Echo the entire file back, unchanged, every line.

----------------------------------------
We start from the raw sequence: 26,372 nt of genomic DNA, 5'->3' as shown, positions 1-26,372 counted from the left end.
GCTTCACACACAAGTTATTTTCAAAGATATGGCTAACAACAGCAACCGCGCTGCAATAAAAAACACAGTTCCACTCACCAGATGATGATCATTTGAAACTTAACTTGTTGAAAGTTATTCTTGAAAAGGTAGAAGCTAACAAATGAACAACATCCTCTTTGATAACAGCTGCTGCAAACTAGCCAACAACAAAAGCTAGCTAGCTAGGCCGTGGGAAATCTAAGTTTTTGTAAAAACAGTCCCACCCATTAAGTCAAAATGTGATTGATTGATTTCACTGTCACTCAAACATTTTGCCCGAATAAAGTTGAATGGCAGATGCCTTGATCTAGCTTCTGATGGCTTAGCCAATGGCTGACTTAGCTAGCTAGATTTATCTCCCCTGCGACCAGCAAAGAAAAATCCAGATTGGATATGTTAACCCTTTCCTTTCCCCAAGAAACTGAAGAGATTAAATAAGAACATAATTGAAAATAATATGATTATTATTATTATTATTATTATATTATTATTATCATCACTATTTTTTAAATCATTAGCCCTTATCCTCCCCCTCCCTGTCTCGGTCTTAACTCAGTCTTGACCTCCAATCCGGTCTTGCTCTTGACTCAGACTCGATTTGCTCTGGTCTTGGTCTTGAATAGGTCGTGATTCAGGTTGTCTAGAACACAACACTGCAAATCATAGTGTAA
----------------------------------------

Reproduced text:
We start from the raw sequence: 26,372 nt of genomic DNA, 5'->3' as shown, positions 1-26,372 counted from the left end.
GCTTCACACACAAGTTATTTTCAAAGATATGGCTAACAACAGCAACCGCGCTGCAATAAAAAACACAGTTCCACTCACCAGATGATGATCATTTGAAACTTAACTTGTTGAAAGTTATTCTTGAAAAGGTAGAAGCTAACAAATGAACAACATCCTCTTTGATAACAGCTGCTGCAAACTAGCCAACAACAAAAGCTAGCTAGCTAGGCCGTGGGAAATCTAAGTTTTTGTAAAAACAGTCCCACCCATTAAGTCAAAATGTGATTGATTGATTTCACTGTCACTCAAACATTTTGCCCGAATAAAGTTGAATGGCAGATGCCTTGATCTAGCTTCTGATGGCTTAGCCAATGGCTGACTTAGCTAGCTAGATTTATCTCCCCTGCGACCAGCAAAGAAAAATCCAGATTGGATATGTTAACCCTTTCCTTTCCCCAAGAAACTGAAGAGATTAAATAAGAACATAATTGAAAATAATATGATTATTATTATTATTATTATTATATTATTATTATCATCACTATTTTTTAAATCATTAGCCCTTATCCTCCCCCTCCCTGTCTCGGTCTTAACTCAGTCTTGACCTCCAATCCGGTCTTGCTCTTGACTCAGACTCGATTTGCTCTGGTCTTGGTCTTGAATAGGTCGTGATTCAGGTTGTCTAGAACACAACACTGCAAATCATAGTGTAA